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To lose contact with your unborn child
Dalarna University, School of Education, Health and Social Studies, Caring Science/Nursing.ORCID iD: 0000-0001-7385-5649
Dalarna University, School of Education, Health and Social Studies, Caring Science/Nursing.ORCID iD: 0000-0002-4875-1407
2010 (English)In: The 18th Congress of the Nordic Federation of Midwives, Copenhagen, 2010Conference paper, Published paper (Refereed)
Abstract [en]

Background: A dead child can not move. When a mother experiences that the movement pattern of her unborn child changes, or is absent, this can be a sign that the child has died. There is a lack of knowledge about how mothers experiences that something has happened their child intrauterine. Purpose: To study the mothers experiences of the period of time that preceded them being told that their child has died intrauterine. Method: In-depth interviews with 26 mothers whose children died prior birth, analysed with content analysis. Results: Twenty two of the 26 interviewied mothers had experienced a premonition that something might be wrong with their unborn child, prior to them being told that their child had died. The overall theme "Something is not right" emerged in the analysis. The mothers premonitions can be described as a process from a vaugh to a increasingly strong feeling that something was not wright with their child. For some mothers the feeling developed in to a realization that the life of the child might be threatened, but for most mothers it was incomprehensible that a child could die prior birth. In the analysis, six categories describing the experiences of the mothers,were identified; 1. Feeling no contact with the child; 2. Feeling anxiety; 3. Feeling that something is wrong; 4. Not comprehending the incomprehensible; 5. Wanting to know; 6. Being certain that the child is dead. Conclusion: The mothers had a feeling that something was not right, prior to being told of the death of their child. Thay felt an anxiety that they tried to control by normalazing the absence of movement by the child. The mothers anxiety was met by family and health care personnel with the explanation that expecting mothers generally feel anxious, and they should wait. The absent of fetal movement was given the explanation that the children move less, or not at all, at the end of a pregnancy. Implications: Expecting mothers should be encouraged to seek medical care when their child meves less or not at all at the end of the pregnancy. There is a lack of evidence in order to normalize the experience of mothers that feel that their child moves less at the end of the pregnancy.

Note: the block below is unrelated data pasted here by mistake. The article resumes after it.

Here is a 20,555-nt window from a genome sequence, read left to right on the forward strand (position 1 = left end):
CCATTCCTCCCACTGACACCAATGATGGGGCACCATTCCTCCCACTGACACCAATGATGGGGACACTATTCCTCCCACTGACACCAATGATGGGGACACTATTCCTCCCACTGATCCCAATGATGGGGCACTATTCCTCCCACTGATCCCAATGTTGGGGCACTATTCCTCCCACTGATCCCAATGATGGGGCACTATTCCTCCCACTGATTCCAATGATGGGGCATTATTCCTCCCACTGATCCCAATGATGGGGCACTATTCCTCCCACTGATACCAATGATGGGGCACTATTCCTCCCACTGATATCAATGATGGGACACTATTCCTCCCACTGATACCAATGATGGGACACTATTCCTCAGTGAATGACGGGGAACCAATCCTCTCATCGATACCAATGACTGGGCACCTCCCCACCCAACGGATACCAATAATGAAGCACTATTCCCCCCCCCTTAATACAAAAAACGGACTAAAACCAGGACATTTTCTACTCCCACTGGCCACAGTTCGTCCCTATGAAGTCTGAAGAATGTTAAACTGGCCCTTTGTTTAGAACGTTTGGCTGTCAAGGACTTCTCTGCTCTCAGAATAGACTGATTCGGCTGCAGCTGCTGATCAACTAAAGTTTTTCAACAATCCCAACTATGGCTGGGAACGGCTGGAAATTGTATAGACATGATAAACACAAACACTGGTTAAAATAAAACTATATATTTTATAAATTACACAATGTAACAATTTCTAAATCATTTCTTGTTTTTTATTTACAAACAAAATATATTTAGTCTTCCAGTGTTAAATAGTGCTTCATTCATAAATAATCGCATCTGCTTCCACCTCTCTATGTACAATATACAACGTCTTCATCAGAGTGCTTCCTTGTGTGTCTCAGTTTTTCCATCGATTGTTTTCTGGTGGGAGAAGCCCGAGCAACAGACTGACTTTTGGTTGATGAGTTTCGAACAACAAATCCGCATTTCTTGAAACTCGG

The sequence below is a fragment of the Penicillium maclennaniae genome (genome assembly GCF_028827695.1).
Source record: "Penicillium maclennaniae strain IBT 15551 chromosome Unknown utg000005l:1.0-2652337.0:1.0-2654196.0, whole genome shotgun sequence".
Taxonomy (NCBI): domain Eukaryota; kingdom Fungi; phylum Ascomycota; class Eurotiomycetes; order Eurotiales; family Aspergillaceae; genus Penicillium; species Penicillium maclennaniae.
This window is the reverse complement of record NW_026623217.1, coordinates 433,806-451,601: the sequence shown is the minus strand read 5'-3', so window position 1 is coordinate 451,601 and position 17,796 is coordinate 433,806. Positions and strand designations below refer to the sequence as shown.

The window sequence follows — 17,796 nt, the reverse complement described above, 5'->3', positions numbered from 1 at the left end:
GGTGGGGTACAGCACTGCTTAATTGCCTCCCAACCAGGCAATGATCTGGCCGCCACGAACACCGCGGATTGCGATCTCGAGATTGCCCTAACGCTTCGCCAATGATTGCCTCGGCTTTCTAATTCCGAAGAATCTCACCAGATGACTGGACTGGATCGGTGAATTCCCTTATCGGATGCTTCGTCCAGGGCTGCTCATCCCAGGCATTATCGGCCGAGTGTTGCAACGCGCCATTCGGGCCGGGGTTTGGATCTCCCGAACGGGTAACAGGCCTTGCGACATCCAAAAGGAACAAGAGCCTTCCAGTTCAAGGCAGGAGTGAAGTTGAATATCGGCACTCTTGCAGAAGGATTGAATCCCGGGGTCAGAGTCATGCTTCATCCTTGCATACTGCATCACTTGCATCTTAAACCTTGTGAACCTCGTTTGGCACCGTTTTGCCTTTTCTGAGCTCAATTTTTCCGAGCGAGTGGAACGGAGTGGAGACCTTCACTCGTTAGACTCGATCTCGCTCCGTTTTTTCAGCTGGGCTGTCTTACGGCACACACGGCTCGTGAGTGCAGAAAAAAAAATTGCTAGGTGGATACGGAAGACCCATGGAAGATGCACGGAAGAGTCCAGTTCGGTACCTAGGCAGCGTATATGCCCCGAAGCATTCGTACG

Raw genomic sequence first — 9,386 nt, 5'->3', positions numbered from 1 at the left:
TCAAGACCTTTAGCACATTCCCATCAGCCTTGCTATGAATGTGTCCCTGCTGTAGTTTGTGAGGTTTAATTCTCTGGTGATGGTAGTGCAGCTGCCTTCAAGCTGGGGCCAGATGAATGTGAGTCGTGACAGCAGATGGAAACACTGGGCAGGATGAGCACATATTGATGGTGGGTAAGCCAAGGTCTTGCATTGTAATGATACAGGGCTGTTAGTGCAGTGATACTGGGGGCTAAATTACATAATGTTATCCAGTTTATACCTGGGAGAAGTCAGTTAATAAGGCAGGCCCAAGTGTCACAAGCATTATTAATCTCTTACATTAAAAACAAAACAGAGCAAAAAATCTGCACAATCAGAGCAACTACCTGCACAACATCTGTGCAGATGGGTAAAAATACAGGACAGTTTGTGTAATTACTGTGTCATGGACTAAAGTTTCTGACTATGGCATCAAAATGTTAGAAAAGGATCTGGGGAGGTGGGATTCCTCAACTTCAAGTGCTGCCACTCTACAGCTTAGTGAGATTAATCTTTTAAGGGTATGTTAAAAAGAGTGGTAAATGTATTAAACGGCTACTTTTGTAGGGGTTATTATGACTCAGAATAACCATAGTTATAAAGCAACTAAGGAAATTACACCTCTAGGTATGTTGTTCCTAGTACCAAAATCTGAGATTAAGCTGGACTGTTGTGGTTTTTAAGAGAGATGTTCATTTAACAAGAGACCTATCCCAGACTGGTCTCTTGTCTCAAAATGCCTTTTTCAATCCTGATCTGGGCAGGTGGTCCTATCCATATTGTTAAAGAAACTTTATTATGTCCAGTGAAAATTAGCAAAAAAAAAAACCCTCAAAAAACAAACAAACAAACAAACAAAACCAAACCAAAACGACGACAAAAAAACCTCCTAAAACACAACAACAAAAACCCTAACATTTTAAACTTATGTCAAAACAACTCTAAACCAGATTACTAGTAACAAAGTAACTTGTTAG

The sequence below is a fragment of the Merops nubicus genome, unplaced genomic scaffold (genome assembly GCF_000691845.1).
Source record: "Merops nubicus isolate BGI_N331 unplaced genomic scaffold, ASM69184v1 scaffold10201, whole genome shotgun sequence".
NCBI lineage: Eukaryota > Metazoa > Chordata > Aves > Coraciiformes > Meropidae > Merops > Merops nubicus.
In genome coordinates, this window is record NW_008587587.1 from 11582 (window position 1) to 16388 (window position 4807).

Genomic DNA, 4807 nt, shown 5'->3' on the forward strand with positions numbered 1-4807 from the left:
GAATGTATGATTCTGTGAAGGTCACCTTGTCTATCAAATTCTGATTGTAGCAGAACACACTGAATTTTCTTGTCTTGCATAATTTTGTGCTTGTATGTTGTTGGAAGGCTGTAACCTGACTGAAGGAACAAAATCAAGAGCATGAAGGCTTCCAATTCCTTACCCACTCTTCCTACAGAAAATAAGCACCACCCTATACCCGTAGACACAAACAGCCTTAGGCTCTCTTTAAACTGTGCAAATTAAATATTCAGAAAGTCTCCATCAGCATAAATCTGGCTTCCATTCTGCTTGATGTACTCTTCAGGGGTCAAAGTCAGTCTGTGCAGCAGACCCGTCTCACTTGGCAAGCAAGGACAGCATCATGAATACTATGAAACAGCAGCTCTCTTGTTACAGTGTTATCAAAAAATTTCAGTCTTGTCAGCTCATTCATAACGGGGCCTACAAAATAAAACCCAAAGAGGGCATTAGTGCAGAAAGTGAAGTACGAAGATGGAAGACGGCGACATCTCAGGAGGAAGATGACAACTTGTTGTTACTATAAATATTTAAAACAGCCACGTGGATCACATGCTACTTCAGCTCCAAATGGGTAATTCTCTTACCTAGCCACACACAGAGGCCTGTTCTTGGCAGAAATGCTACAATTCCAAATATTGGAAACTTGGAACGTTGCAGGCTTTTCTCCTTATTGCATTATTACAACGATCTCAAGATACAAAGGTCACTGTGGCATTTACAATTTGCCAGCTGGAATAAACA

Place, publisher, year, edition, pages
Copenhagen, 2010.
Series
Book of abstracts
Keyword [en]
Stillbirth, premonition, insight, attachment, fetal movement, content analysis
Identifiers
URN: urn:nbn:se:du-5973OAI: oai:dalea.du.se:5973DiVA: diva2:522428
Conference
The 18th Congress of the Nordic Federation of Midwives , Copenhagen, 3 - 5 juni, 2010
Available from: 2011-09-29 Created: 2011-09-29 Last updated: 2015-06-12Bibliographically approved

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CiteExportLink to record
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Cite
Citation style
  • apa
  • ieee
  • modern-language-association-8th-edition
  • vancouver
  • chicago-author-date
  • chicago-note-bibliography
  • Other style
More styles
Language
  • de-DE
  • en-GB
  • en-US
  • fi-FI
  • nn-NO
  • nn-NB
  • sv-SE
  • Other locale
More languages
Output format
  • html
  • text
  • asciidoc
  • rtf